Perhaps because the characters in Brendan Gall’s Wide Awake Hearts are so self-centred, trying to relate to any of them was a lesson in futility. And while a selfish unlikability isn’t necessarily a recipe for a bad script, in Gall’s blurred world, there is no easy way in for an audience that can’t care for its characters.
Wide Awake Hearts tells the story of four people, identified simply as A, B, C and D, working on an independent film. The movie’s screenwriter (A) casts his wife (B) in his latest film and then hires his best friend (C) to play her lover. As the writer suspects his wife and best friend are lovers in real life, his jealousy simmers, and to add to the tension, he replaces the film’s editor with (D), who just happens to be the current girlfriend of his best friend.
While it may sound complicated, Gall does manage to set the premise up quite clearly, and the sexual, physical and emotional frenzy that should be created by these interlocking relationships is, on the surface, an exciting device. But it never quite gets to where it wants to go. Where things get complicated is in the meta-blurring of lines between the film world and the reality of Gall’s characters. Gall flip-flops between those two worlds to the point where at times, we don’t know where one ends and the other begins. One supposes that may be part of his point, though, as it speaks to the inability of some to separate what they see on screen from the actors who play them. As we are left at times trying to discern the fact from fiction, though, we are never allowed to know these people as flesh and blood.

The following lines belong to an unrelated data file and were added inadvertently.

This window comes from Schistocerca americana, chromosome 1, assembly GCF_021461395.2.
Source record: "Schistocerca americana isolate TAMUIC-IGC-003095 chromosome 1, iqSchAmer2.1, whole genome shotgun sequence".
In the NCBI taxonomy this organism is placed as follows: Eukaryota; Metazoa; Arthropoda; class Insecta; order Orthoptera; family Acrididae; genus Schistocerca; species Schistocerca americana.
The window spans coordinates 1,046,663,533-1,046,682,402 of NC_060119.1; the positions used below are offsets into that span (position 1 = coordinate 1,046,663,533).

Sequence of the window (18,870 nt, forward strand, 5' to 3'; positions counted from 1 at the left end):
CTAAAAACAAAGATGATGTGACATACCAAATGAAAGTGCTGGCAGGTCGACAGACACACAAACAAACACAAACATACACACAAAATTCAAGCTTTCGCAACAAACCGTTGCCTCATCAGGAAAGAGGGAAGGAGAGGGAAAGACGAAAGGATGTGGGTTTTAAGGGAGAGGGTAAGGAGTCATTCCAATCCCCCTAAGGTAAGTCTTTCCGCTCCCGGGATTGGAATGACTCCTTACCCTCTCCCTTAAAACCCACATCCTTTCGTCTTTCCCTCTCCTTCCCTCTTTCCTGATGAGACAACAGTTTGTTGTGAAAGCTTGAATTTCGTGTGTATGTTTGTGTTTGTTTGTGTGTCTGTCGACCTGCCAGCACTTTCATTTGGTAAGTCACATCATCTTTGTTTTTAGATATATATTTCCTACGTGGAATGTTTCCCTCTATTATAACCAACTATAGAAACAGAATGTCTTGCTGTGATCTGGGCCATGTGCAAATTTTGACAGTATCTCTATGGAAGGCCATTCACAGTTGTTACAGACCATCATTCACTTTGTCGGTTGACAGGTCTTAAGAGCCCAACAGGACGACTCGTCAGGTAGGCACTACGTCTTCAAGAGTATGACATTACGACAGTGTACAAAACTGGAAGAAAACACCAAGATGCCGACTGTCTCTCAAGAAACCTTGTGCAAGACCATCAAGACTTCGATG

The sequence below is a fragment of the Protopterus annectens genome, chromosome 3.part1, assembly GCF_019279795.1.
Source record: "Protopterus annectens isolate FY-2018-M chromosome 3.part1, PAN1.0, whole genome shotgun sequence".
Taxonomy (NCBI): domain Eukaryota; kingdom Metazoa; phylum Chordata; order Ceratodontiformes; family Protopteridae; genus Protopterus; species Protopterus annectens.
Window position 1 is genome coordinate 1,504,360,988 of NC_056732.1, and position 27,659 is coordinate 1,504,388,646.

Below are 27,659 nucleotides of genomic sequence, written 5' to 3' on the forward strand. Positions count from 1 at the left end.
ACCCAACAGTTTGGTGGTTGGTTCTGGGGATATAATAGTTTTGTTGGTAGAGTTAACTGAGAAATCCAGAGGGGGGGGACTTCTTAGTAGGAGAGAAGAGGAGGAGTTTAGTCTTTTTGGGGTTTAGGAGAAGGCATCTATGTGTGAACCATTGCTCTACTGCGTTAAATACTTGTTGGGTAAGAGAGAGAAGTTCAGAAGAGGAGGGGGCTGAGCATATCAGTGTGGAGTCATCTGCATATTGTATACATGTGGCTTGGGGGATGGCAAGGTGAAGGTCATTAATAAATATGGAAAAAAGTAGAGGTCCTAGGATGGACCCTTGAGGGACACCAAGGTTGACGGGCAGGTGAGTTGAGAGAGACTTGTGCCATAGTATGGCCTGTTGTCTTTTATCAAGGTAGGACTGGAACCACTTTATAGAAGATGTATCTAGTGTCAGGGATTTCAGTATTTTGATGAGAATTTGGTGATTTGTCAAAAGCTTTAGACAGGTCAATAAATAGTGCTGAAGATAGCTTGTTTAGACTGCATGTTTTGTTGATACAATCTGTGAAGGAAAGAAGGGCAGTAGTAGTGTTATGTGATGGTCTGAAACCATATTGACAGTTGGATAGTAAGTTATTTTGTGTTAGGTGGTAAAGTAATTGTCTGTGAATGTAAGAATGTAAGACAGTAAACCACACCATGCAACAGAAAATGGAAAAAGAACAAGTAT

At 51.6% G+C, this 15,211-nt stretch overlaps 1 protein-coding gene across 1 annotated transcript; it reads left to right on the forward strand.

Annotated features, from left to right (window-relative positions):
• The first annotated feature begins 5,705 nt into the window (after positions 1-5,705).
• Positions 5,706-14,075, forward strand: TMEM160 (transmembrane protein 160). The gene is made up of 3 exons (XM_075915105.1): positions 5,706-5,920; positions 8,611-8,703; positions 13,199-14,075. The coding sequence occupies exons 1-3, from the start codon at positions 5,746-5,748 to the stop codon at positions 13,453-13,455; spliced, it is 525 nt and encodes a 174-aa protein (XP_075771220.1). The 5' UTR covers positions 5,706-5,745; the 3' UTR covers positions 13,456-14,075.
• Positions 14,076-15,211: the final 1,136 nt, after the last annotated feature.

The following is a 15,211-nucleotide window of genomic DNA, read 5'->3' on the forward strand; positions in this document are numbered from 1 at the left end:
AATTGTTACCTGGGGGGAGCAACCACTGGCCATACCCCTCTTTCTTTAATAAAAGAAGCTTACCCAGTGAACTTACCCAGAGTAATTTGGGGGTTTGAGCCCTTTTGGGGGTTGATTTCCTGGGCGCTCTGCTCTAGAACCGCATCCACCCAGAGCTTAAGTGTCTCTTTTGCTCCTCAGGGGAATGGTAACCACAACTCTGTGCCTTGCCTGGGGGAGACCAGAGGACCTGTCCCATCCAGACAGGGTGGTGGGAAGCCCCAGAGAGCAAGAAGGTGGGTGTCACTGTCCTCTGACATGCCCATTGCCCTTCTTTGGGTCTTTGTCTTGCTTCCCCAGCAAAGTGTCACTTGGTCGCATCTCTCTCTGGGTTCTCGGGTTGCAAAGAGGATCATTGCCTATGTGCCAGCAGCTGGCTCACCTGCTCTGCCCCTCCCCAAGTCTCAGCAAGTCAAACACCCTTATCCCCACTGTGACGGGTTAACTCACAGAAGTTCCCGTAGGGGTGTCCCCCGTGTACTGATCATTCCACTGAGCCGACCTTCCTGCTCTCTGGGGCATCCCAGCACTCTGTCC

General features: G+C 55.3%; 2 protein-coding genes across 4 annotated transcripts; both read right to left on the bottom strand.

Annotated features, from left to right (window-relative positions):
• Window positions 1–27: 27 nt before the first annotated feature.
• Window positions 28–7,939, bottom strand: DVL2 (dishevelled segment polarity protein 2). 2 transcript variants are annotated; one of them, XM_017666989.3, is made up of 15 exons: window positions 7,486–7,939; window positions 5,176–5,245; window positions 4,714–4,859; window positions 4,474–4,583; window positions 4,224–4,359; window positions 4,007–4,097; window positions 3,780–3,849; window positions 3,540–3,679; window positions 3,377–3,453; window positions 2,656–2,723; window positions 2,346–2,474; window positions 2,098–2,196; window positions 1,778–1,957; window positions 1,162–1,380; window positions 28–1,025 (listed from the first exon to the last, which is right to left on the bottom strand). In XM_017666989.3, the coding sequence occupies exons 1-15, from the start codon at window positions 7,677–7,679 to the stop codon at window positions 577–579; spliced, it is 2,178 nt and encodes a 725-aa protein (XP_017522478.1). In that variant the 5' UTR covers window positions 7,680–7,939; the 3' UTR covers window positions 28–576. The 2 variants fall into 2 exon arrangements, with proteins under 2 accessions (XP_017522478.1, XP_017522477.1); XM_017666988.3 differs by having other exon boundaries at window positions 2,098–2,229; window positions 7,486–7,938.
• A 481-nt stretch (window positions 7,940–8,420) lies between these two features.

The blurring of worlds also extends to Gall’s writing. Everyone, no matter which world they are currently residing in, talks as if they just stepped onto a movie set: “Stop talking in punchlines,” one says. “Stop giving me setups” is the unhesitant answer. Even in the sexually charged moments of the play, and there are many, Gall’s foreplay is words.
The four actors here (Sean Harris Oliver, Genevieve Fleming, Robert Salvador and Claire Hesselgrave) are trying hard, despite the playwright giving them little work below the surface. Salvador is particularly watchable as he embraces Gall’s love of words, and even the simplest “I have missed you” and “I’m sorry” are delivered with style. Oliver has one of the toughest jobs of the night, but his man-on-the-edge walks that line beautifully until it finally erupts in a bizarre scene that may as well have been ripped the current headlines. Fleming plays both sides of her infidelity with skill, and her final scene with Salvador is in itself a lesson on acting. Hesselgrave, who arguably has the most believable of the characters, is spot-on and helps prove that action doesn’t always have to mean motion.
The creative team, including director Brian Cochrane, embraces the usually difficult Little Mountain space with one of the better set-ups inside this odd little venue. Given the blurring of the cinematic and life in Gall’s script, it was somehow reminiscent of the Dogme 95 manifesto, both on stage and in Eric Chad’s projections. There is also a delightful noir feel to the proceedings with its many shadows.
Despite its fiery passion, I still left the theatre last night feeling cold. Thank goodness they had the good sense to turn on the parabolic heaters.